Does physical protection of Soil Organic Matter attenuate temperature sensitivity?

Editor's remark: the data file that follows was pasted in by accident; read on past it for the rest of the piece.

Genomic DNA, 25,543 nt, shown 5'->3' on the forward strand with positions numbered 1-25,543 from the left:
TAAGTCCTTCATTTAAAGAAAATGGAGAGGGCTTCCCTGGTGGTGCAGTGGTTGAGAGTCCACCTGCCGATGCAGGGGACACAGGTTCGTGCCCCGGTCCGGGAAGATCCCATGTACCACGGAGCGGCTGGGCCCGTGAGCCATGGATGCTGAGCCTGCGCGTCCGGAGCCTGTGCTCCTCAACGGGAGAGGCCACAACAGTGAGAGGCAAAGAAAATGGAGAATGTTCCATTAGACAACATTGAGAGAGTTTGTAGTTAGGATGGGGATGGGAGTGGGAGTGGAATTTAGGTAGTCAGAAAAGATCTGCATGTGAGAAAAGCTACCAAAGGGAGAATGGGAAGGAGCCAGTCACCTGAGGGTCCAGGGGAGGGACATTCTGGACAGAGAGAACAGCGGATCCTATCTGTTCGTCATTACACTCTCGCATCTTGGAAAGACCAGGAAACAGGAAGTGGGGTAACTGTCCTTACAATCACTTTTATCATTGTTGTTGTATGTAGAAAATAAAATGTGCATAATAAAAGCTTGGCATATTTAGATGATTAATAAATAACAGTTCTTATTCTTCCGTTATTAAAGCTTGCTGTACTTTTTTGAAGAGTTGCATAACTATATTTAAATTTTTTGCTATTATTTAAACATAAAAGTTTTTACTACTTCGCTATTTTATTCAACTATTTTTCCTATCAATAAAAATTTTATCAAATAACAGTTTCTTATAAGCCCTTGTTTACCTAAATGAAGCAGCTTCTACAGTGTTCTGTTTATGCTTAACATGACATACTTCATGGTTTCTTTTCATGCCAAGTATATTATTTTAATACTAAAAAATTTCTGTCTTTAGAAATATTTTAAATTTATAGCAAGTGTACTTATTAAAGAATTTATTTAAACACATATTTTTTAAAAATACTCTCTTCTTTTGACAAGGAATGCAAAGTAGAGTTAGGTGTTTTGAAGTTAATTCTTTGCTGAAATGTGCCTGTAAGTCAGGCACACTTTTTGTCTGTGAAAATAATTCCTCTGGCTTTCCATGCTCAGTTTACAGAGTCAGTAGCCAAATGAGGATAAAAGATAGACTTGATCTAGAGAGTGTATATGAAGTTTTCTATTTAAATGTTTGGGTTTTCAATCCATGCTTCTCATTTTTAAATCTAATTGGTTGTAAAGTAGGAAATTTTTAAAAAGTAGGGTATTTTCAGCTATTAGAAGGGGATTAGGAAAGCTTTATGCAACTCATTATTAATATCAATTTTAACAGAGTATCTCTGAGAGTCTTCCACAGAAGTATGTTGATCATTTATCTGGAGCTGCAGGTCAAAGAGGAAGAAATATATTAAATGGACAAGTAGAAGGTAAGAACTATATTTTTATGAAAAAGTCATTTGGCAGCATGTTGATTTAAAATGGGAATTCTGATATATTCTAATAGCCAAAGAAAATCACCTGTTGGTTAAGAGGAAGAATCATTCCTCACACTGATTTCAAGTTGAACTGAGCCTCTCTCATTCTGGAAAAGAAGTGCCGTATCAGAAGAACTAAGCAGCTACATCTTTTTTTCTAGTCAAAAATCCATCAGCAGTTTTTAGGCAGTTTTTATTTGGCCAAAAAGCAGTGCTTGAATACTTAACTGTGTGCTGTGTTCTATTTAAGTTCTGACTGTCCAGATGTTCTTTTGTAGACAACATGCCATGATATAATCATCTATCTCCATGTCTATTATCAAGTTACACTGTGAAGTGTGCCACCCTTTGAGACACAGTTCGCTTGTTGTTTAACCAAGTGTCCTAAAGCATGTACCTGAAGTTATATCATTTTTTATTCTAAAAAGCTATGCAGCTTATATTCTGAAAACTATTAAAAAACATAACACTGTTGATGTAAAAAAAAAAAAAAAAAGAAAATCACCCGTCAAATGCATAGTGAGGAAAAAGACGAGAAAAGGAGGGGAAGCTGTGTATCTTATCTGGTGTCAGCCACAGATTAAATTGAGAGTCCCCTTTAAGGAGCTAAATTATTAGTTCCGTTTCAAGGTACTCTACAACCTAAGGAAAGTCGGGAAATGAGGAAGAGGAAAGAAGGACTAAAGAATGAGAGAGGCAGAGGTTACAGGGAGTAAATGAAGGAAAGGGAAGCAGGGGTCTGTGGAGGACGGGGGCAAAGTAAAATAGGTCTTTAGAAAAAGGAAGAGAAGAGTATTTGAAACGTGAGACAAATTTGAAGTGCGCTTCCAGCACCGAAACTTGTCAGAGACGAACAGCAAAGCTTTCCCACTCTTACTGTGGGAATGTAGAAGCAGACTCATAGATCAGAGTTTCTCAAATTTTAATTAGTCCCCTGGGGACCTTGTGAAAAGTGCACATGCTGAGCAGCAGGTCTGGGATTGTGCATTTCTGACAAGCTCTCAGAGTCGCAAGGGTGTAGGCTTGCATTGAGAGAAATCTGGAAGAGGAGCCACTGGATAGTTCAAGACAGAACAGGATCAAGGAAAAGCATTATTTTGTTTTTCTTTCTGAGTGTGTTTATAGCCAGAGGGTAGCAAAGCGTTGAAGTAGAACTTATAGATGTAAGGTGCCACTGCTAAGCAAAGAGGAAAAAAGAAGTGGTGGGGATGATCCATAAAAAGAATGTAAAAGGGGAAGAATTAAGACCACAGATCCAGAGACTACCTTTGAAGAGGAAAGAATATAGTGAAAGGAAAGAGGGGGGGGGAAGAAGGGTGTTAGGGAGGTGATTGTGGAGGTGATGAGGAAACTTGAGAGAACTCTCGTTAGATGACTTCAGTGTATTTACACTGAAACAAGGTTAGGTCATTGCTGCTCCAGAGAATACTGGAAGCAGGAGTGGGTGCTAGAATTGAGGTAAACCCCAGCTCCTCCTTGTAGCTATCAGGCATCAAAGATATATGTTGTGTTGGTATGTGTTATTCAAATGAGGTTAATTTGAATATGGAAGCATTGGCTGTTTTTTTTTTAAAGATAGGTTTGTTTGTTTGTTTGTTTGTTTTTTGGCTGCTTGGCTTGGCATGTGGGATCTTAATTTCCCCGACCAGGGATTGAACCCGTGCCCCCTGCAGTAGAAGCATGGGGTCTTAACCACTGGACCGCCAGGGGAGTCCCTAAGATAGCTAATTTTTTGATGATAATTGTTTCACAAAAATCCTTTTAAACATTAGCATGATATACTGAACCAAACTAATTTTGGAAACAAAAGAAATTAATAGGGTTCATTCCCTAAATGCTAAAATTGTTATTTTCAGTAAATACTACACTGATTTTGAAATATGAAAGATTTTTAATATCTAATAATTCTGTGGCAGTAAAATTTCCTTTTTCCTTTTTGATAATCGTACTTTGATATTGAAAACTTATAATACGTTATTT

Global climate change may induce accelerated soil organic matter (SOM) decomposition through increased soil temperature, and thus impact the C balance in soils. We hypothesized that compartmentalization of substrates and decomposers in the soil matrix would decrease SOM sensitivity to temperature. We tested our hypothesis with three short-term laboratory incubations with differing physical protection treatments conducted at different temperatures. Overall, CO2 efflux increased with temperature, but responses among physical protection treatments were not consistently different. Similar respiration quotient (Q10) values across physical protection treatments did not support our original hypothesis that the largest Q10 values would be observed in the treatment with the least physical protection. Compartmentalization of substrates and decomposers is known to reduce the decomposability of otherwise labile material, but the hypothesized attenuation of temperature sensitivity was not detected, and thus the sensitivity is probably driven by the thermodynamics of biochemical reactions as expressed by Arrhenius-type equations.

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